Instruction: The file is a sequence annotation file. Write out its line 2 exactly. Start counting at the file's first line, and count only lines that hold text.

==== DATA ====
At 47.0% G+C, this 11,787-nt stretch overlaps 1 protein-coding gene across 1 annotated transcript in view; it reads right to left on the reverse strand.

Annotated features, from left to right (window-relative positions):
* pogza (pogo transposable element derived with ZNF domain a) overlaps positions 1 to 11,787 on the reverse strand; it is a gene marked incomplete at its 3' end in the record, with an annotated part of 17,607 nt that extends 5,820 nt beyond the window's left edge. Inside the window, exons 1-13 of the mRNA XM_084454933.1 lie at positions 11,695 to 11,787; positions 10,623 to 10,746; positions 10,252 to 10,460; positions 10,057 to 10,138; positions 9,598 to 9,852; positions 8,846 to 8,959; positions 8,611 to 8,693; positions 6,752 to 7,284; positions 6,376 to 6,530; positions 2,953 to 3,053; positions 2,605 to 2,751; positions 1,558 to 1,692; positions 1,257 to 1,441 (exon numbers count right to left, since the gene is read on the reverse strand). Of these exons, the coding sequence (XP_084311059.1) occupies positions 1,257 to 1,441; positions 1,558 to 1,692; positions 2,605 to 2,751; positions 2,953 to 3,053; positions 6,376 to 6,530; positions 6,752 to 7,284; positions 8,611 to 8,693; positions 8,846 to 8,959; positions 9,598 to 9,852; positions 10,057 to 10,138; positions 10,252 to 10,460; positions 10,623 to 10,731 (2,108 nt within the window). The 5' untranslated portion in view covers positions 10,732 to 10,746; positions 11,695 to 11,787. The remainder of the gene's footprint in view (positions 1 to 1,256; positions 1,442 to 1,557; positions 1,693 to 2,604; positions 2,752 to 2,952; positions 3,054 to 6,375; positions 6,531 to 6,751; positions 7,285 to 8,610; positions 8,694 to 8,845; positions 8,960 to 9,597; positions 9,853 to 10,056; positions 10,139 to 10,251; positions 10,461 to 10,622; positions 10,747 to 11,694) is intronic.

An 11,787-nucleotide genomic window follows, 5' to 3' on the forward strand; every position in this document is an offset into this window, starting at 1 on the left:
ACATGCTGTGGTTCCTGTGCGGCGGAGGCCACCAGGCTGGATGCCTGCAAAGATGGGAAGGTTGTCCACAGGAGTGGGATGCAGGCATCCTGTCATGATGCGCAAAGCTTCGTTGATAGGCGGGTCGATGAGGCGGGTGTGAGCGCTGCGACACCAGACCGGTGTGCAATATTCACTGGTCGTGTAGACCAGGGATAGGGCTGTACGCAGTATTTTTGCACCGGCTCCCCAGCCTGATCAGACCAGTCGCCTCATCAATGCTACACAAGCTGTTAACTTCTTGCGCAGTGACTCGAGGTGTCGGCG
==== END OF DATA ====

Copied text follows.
Annotated features, from left to right (window-relative positions):